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Three Views of John of Gaunt, Duke of Lancaster

Three Views of John of Gaunt, Duke of Lancaster


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Three Views of John of Gaunt, Duke of Lancaster

Rocke, Sean

Published Online ~ Course: British Studies (ID 382), Harlaxton College, Spring (2011)

Abstract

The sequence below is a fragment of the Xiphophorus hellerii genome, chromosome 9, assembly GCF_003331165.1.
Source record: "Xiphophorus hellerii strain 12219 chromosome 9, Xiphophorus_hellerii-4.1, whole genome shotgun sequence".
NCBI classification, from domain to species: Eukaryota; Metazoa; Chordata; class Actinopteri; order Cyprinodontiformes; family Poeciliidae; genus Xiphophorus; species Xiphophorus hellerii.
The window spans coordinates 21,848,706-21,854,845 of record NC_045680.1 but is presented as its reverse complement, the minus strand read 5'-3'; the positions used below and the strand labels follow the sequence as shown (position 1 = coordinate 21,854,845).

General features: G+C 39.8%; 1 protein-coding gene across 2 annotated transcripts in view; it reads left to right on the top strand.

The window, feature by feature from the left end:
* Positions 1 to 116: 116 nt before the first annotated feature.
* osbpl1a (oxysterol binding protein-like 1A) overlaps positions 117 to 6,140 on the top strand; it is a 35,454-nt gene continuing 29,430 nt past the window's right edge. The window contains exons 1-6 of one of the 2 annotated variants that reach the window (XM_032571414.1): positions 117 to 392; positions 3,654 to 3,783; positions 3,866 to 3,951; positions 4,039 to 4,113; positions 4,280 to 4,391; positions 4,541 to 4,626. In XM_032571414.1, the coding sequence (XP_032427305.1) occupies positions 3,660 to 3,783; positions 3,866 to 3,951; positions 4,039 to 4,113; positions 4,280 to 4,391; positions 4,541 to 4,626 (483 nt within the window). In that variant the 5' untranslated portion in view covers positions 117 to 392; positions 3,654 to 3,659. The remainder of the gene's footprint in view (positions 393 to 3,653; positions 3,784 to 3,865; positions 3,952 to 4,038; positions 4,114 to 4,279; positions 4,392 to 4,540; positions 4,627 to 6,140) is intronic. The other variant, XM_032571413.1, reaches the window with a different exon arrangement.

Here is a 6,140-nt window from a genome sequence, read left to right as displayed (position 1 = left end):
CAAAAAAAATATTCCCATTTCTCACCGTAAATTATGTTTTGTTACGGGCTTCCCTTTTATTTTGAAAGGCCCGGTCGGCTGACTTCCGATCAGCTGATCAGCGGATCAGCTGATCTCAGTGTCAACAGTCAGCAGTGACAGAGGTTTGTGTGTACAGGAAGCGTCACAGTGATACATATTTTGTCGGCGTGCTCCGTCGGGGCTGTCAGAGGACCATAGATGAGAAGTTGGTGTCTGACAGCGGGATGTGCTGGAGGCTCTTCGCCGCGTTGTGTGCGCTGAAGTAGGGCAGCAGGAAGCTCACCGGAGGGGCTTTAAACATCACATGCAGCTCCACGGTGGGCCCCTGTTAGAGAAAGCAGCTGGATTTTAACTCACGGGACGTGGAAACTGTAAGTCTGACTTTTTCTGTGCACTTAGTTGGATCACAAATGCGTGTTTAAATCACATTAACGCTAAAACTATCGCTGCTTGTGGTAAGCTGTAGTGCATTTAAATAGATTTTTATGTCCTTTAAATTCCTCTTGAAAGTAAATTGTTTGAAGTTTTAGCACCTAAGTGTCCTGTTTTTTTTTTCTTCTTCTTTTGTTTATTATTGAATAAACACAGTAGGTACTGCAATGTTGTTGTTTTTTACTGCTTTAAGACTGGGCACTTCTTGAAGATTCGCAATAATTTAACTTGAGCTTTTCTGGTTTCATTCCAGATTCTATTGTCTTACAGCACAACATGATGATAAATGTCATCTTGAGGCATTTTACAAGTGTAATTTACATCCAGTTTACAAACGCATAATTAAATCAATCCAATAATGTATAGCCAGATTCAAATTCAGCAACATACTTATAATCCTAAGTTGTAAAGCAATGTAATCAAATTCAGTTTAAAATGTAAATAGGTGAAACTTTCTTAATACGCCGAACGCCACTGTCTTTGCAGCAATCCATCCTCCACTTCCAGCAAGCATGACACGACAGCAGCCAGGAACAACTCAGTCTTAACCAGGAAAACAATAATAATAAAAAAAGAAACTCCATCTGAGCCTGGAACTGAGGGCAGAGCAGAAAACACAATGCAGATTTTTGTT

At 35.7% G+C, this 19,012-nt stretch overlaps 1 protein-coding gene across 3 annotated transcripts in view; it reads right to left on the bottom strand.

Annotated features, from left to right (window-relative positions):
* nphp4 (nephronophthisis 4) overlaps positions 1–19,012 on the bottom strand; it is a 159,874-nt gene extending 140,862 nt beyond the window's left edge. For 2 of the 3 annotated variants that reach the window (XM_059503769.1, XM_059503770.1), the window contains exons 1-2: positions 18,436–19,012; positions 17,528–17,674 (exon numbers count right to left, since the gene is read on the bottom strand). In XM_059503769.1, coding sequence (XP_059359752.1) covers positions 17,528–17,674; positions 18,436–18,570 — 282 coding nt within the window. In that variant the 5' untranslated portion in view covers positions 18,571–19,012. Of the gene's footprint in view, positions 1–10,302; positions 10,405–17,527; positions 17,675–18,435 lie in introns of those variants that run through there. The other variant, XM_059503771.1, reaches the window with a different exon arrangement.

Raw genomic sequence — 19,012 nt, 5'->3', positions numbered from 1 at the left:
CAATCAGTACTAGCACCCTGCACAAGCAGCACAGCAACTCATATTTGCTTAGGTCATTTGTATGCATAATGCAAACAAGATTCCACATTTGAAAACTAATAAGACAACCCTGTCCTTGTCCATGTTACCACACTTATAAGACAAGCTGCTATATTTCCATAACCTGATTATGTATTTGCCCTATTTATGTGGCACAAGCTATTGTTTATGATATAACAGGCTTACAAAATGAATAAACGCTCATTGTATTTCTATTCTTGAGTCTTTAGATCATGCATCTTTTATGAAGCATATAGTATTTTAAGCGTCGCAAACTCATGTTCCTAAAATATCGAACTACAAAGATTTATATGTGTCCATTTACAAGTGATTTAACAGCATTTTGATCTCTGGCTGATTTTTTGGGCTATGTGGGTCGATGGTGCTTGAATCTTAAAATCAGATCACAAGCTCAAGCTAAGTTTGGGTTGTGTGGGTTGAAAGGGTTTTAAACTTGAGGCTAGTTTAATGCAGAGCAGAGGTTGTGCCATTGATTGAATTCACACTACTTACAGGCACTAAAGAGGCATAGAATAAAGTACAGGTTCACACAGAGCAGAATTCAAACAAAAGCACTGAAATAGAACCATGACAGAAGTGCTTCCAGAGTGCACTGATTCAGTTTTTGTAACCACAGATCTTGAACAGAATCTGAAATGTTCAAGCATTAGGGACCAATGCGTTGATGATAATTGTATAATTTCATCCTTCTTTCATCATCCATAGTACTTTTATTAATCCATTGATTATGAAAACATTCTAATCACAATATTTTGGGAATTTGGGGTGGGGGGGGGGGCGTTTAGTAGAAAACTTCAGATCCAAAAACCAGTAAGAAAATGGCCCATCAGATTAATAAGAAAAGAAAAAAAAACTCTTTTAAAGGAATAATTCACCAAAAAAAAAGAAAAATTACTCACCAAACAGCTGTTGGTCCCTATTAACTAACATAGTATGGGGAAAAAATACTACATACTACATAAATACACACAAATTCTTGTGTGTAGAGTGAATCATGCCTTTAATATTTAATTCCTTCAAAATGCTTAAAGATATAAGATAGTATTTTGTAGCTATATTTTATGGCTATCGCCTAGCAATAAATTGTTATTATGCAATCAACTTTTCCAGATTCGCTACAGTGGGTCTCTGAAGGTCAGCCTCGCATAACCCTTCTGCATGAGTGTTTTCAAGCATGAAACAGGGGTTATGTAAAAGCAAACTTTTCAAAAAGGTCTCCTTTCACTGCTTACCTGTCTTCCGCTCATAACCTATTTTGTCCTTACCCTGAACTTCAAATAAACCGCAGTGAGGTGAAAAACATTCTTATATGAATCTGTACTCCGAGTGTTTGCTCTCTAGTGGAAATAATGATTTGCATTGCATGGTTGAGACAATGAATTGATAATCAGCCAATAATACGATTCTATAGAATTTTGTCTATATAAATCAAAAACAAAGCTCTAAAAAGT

John of Gaunt, Duke of Lancaster, was a rich, powerful, and influential nobleman in the 14th century. As the son, uncle, and father of kings, Gaunt was never far from central authority. For some time, late in Edward III’s reign and in Richard II’s youth, Gaunt was the de facto source of royal power. Gaunt’s position as perhaps the most important nobleman in the late 14th century led to his public image being recorded and preserved in a variety of forms. By viewing John of Gaunt from the perspectives of his contemporary critic Thomas Walsingham, his eventual brother‐in‐law Geoffrey Chaucer, and later playwright William Shakespeare, a well‐ rounded view of Gaunt’s influence on and reflection of the policies and attitudes of his time, and the generations that followed can be seen.


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